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Buffalo's police monitoring panel leaderless despite pressing issues

As community activists and the state attorney general push for police reforms in Buffalo, the city commission tasked with monitoring police interactions with the community has been without a director for about a year. The oversight panel also has been without a permanent chairperson since mid-November, according to a worker who answered the commission’s phone last week.

The city’s Commission on Citizens’ Rights and Community Relations is supposed to help citizens file and pursue police misconduct complaints, review the Police Department’s community relations training programs and monitor procedures for investigating and resolving police misconduct complaints. Once a misconduct investigation has been completed, the commission also can review police files of the probe; and at least once a year, it is supposed to report to the mayor or the Common Council on the state of police training programs in community relations and the standards and procedures for handling misconduct complaints.

Yet the commission has not had a director since attorney Richard J. Morrisroe left in 2017. The city issued a job posting Sept. 8, 2017, for the executive director position at a salary of $86,427, and resumes were to have been submitted by Nov. 14, 2017.

Allison Lack – an attorney at the U.S. Department of Housing and Urban Development since October 2014, according to her LinkedIn account – reportedly was chosen back in May to head the commission. But in a voicemail last week, Lack said she withdrew from consideration as executive director and instead accepted a job as general counsel with the Buffalo Sewer Authority.

The Brown administration did not comment for this story despite requests through text message, email and verbally through a spokesman for Mayor Byron W. Brown.

The vacancies at the top of the panel charged with monitoring police comes at the same time that the department has been under increasing scrutiny and citizen demands for accountability following some controversial policing tactics and fatal shootings.

Activists have protested  the use of traffic checkpoints and public housing sweeps, which they said unfairly targeted communities of color after a study by the University at Buffalo and Cornell University law schools found disproportionate arrest rates.

The protests also have been spurred by the fatal shootings of three civilians – two of them unarmed, a third who police said was armed but who activists said was running away – at the hands of police.

In February, the state Attorney General's Office found no cause to file charges against police in one of the shootings, though it did recommend a series of reforms. Also in February, the department disbanded the controversial Strike Force unit, which had played a key part in the checkpoints.

Nevertheless, in June, three legal organizations filed a federal lawsuit accusing the department of preying on neighborhoods of color to raise money through unconstitutional traffic checkpoints.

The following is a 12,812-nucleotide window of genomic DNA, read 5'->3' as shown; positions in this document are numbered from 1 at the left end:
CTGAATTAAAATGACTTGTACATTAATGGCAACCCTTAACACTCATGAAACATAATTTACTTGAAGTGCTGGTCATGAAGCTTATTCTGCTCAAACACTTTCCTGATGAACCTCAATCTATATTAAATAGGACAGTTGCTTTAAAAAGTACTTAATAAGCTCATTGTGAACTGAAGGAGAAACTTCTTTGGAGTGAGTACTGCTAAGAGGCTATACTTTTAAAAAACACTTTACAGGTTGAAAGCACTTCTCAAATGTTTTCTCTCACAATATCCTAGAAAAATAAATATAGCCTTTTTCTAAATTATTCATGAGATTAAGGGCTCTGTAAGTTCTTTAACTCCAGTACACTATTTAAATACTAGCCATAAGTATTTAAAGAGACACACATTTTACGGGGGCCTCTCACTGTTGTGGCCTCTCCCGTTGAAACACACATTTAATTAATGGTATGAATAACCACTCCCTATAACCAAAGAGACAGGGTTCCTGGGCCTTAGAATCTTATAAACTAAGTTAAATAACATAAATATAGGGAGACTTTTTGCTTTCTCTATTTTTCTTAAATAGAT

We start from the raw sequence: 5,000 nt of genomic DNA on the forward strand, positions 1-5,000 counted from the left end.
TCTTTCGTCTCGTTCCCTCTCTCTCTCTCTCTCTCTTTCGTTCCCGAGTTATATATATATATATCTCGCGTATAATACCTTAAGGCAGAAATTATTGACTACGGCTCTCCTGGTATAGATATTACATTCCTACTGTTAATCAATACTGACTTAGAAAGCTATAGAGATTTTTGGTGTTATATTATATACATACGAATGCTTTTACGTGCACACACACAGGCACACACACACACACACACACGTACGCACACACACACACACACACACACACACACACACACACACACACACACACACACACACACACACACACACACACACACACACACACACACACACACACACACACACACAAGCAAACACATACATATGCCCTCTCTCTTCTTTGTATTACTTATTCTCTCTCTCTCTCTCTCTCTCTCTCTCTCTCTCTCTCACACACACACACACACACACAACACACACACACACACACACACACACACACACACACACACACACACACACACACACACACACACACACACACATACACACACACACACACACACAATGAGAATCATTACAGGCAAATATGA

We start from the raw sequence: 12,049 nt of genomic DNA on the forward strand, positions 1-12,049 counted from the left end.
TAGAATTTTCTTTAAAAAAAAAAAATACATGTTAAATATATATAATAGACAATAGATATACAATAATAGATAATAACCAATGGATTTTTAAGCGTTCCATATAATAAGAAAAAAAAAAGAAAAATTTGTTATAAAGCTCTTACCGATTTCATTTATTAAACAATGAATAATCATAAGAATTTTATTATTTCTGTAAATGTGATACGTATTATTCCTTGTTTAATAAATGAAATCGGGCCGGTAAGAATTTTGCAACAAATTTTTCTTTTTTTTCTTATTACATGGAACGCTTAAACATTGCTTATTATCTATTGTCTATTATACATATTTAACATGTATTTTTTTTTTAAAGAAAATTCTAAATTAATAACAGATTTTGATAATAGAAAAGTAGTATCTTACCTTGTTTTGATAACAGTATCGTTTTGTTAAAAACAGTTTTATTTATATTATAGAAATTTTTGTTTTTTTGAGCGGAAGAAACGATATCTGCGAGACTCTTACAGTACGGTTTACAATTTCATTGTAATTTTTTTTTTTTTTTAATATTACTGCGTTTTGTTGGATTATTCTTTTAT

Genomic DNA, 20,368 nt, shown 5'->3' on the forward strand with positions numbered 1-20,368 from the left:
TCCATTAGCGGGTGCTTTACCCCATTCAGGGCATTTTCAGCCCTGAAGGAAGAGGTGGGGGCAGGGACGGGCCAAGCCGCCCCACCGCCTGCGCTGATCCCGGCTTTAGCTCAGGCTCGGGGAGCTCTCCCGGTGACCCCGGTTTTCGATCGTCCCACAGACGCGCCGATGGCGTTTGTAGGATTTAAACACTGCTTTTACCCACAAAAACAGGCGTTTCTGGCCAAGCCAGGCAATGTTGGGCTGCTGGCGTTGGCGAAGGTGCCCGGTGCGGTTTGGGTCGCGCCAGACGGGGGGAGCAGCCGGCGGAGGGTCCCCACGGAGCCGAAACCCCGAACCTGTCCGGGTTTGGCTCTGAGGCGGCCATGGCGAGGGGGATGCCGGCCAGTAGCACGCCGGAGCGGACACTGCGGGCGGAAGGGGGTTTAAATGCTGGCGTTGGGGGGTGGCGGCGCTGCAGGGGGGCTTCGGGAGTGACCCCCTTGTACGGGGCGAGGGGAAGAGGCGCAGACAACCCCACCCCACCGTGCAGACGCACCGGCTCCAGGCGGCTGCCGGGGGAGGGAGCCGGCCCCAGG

Fillmore Council Member David A. Franczyk, who first raised the issue back in January, said recently the Brown administration should fill the position if it’s budgeted, otherwise “it’s a waste of money because (the city) is not getting the bang for the buck.”

For several months, Franczyk said, he referred cases to Morrisroe's predecessor, who had taken another city job in 2016 but was still helping citizens file reports with the commission until the city could find a new executive director. However, that person took a job with SUNY Buffalo State in October.

Franczyk recently said he didn’t know if the 11-member commission – appointed by the mayor with Council confirmation – was operating with a full board, and that  people may not know where to go for help with things like filing complaints.

“The charter says we have those positions there for a reason,” Franczyk said. “So fill them and do the job because where are people going to go?”

Natasha Soto, co-founder of Just Resisting, a racial and criminal justice organization, said the fact that the commission seems to be nonoperational is problematic for citizens.

“There’s no commission to work with," she said. "I’m aware that they’ve been looking for an executive director for a while. It shouldn’t be a hard position to fill. It’s an $80,000 position.”

Meanwhile, the city needs a commission “that will hold the administration and Police Department accountable, so there would be some repercussions for (police officers') actions,” Soto added. “I think residents deserve that.”

David Granville, the employment and training coordinator at the Buffalo Municipal Housing Authority, had been chairman until mid-November. When contacted at the BMHA, Granville confirmed he is no longer the commission’s chairman but was unavailable for further comment.

Charles F. Torres – the acting chairman, according to the worker who answered the commission’s phone last week – did not return two calls for comment.

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